Teaching Profession Opinion

Public Schools Need the Equivalent of Teaching Hospitals

New teachers in high-poverty schools don’t have enough support
By Suzanne Donovan & Bruce Alberts — July 13, 2020 5 min read
  • Save to favorites
  • Print

We are in the midst of a national outcry for reform of a policing and criminal justice system that has had devastating consequences for many Black Americans. Though outrage has been sparked by current events, a broader reckoning with the deep roots of racism is also being demanded from many quarters. One of those roots is a sharp inequity in K-12 education.

Evidence amassed by the Learning Policy Institute makes the case that schools in low-income neighborhoods, particularly those with majority Black and Latinx families, are disproportionately staffed by teachers who are new to the profession, many of whom are underprepared for the challenges they face. Research shows that teachers are least effective when they are new to teaching and that several ineffective teachers in a row make it nearly impossible for a student to catch up to peers who have had more effective teachers. While not the only inequity in schooling, it is one with profound implications.

The fault does not lie with teachers. Throughout the United States, we have failed to give new teachers the intensive support they initially need—perhaps explaining why 1 in 10 teachers leaves the profession after their first year. In a country with the prowess of the United States in higher education and research, we have neglected the challenges that prevent us from effectively educating all our students, particularly those who are most reliant on education as a path out of poverty.

What can be done to create fundamental change—a change that is built into the functioning of our education system? We propose the creation of education’s equivalent of teaching hospitals, the places where the most advanced practices are developed and where new professionals are trained under the guidance of experts.

More specifically, we propose that school districts close to universities designate a set of schools in the most underserved area of the district as an Innovation and Induction (i2) Cluster. Master teachers would be recruited to these schools and specifically trained in mentoring and in research-based teaching practice. They would be attracted not just by premium pay but also by the opportunity for professional growth and advancement.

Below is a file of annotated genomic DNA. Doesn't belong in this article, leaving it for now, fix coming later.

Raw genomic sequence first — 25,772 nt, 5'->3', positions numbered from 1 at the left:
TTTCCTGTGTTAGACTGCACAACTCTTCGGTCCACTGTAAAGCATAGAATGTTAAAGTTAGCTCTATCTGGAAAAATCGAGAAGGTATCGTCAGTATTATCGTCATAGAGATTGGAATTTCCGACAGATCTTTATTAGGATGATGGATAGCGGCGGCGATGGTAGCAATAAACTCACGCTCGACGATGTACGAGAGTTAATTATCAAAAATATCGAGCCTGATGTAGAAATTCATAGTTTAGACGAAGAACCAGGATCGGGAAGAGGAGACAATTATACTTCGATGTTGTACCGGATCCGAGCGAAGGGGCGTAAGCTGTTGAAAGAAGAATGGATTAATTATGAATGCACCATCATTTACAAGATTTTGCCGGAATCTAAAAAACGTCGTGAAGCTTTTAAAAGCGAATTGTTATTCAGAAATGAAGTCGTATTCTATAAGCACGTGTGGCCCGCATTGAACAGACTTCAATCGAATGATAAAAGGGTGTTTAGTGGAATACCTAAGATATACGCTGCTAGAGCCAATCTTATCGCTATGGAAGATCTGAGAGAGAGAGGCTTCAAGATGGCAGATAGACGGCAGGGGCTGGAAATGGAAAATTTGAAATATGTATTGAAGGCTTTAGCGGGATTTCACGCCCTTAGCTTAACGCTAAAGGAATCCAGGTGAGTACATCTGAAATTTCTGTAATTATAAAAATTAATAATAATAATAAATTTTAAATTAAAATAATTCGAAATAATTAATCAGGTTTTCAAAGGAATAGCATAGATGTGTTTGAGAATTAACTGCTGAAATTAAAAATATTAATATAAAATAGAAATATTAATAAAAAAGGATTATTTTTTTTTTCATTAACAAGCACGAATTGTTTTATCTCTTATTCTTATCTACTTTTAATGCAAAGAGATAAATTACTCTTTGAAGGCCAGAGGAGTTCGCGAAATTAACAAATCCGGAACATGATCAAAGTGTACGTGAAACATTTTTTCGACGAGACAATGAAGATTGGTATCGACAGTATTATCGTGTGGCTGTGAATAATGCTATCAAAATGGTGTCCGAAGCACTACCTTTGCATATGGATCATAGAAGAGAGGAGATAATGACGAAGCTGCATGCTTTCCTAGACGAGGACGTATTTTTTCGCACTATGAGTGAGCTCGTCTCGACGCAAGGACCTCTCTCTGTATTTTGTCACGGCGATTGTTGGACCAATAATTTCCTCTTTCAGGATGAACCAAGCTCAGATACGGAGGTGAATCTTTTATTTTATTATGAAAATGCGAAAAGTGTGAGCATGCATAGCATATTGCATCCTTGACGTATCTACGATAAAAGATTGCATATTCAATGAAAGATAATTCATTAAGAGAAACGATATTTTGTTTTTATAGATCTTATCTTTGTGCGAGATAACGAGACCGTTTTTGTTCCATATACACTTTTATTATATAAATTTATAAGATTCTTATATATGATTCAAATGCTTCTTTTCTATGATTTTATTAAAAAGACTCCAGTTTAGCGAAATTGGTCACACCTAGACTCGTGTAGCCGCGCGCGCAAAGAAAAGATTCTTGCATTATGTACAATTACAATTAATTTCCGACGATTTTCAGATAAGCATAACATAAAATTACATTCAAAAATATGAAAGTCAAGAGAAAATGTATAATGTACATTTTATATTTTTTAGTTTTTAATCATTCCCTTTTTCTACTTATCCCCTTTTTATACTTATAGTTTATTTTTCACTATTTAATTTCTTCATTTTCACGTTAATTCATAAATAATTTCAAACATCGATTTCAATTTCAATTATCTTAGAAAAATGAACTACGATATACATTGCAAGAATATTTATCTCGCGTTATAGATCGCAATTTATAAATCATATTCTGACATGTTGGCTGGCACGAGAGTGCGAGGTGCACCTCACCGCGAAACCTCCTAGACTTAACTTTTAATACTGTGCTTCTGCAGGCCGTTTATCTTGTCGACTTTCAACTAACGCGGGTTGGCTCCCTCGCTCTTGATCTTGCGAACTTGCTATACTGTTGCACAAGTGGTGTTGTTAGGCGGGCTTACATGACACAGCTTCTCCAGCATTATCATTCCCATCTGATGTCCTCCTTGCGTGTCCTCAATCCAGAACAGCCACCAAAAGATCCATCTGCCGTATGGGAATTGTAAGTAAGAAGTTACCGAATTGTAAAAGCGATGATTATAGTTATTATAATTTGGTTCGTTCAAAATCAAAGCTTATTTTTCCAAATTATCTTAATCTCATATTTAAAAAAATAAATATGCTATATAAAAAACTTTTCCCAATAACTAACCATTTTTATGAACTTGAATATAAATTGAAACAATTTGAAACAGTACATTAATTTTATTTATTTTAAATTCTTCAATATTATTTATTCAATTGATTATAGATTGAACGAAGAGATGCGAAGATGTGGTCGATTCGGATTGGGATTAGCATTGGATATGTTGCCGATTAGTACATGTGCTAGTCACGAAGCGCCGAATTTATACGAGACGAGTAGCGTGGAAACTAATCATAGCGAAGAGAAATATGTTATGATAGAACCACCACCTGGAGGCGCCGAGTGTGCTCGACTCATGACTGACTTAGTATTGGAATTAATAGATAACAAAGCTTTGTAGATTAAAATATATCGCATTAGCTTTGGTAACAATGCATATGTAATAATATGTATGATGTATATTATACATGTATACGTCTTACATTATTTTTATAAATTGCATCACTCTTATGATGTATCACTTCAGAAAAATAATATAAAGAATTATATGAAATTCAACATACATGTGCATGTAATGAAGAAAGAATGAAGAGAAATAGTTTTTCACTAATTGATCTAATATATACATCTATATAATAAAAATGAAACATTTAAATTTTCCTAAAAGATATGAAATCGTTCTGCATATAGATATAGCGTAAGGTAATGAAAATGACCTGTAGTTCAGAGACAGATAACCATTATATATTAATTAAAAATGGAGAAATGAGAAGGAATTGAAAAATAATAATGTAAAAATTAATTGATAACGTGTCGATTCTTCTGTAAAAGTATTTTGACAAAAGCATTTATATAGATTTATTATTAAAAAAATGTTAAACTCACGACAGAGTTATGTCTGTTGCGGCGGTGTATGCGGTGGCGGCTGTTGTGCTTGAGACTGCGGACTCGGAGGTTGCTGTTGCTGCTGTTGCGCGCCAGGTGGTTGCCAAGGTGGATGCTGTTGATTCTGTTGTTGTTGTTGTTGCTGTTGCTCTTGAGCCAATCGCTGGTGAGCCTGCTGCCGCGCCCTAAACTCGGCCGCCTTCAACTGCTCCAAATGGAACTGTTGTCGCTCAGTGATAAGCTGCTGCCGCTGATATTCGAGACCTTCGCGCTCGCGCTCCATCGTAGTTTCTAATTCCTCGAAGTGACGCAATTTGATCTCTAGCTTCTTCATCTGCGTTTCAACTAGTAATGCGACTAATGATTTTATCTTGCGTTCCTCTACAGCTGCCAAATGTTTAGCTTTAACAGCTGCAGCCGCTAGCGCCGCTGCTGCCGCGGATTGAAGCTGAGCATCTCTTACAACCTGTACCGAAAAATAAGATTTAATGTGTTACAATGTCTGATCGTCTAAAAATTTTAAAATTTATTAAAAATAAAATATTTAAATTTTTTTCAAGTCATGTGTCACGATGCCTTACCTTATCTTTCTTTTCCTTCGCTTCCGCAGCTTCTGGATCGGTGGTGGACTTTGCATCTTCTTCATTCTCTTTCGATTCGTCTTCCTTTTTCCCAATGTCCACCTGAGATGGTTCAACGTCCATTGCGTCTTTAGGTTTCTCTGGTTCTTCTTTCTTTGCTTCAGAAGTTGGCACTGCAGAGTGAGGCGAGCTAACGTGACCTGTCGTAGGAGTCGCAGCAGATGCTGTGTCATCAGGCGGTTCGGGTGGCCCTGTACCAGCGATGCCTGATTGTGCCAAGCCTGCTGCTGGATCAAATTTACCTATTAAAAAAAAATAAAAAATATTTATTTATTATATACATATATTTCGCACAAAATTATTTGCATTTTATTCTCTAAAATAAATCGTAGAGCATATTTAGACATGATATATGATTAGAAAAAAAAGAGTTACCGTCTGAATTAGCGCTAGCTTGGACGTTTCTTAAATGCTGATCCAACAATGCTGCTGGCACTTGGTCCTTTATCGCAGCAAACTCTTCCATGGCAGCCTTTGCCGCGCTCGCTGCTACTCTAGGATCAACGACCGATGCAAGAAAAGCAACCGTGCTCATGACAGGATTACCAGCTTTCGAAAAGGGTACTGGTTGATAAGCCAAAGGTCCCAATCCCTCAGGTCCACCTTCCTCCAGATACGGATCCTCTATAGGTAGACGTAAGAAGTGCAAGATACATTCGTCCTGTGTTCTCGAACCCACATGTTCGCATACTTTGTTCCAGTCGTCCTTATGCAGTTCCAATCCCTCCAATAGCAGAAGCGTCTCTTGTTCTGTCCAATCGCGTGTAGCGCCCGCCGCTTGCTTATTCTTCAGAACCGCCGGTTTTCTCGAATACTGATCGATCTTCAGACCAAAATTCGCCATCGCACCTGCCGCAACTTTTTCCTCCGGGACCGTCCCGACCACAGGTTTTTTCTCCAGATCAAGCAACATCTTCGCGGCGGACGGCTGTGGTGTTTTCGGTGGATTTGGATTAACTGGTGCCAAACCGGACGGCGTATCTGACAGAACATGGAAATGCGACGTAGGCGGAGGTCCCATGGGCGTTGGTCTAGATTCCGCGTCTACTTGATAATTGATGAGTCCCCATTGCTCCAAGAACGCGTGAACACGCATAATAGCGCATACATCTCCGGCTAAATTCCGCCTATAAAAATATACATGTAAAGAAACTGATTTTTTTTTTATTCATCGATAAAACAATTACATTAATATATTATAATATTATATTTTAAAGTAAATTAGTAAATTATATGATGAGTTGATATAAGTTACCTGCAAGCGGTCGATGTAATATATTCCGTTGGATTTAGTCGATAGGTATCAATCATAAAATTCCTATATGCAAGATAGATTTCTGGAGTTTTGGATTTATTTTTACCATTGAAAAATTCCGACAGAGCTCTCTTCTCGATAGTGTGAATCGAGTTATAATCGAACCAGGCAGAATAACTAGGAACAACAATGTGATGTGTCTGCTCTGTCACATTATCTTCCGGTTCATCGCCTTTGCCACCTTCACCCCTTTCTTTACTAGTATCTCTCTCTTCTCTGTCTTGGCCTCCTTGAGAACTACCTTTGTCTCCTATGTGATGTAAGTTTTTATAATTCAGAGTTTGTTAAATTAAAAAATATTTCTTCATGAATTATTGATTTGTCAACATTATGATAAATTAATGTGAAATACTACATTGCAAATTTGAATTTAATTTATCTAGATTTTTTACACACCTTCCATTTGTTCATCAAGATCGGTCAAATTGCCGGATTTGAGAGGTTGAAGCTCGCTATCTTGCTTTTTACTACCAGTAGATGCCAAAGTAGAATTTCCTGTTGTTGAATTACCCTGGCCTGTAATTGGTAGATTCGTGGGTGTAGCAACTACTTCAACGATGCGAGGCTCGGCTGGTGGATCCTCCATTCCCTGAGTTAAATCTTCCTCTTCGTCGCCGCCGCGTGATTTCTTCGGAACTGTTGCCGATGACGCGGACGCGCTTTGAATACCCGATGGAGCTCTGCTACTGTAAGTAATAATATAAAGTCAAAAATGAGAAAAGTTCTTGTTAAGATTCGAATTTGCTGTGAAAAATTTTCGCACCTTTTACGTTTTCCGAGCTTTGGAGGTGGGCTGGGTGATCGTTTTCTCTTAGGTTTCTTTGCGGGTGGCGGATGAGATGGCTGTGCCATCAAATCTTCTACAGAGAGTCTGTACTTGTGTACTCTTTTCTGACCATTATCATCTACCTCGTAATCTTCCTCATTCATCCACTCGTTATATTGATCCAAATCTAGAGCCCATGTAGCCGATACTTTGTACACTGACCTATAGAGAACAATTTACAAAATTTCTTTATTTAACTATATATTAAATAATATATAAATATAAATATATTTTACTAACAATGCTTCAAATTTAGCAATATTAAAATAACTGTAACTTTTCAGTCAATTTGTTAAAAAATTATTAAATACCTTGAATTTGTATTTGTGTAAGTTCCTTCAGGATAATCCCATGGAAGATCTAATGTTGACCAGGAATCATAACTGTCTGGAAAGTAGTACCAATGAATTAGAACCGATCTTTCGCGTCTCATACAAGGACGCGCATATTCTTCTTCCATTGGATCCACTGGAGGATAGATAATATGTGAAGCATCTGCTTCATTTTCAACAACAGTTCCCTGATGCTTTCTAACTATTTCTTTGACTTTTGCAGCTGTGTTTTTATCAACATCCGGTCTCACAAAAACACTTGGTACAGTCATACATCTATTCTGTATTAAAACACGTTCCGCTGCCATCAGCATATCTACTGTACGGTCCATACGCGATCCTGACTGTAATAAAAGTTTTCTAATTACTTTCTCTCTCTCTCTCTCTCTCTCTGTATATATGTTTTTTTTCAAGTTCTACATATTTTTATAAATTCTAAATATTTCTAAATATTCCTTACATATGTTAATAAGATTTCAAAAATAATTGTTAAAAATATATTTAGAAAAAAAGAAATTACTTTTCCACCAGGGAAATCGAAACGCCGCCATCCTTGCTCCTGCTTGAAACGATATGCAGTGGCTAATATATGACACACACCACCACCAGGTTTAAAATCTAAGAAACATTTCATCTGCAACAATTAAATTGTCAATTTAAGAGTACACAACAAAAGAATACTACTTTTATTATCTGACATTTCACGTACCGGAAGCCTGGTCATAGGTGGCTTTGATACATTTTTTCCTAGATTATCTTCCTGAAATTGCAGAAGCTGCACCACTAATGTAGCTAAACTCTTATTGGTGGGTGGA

All evidence suggests that during the first two years of teaching, both teachers and their students suffer."

New teachers would be placed as residents in these master teachers’ classrooms for an entire year. They would receive regular mentoring the following year when they would have an independent classroom in close proximity to their mentor before moving to schools elsewhere in the district in Year 3. Importantly, researchers from neighboring universities would support mentor training and work collaboratively with the teachers in these schools to develop and test innovative practices that support students’ success. A network that links the i2 Clusters in different districts would help spread what works.

What would such an investment get us as a nation? It would put two teachers—one a master teacher—in classrooms that are now often underserved. It would ensure that new teachers are not on their own during the first two years of teaching when all evidence suggests that both they and their students suffer. And it would create school sites where many of our most accomplished teachers would work in partnership with university researchers to design solutions that will give students in our lowest-performing schools a high-quality education—solutions that would then be shared.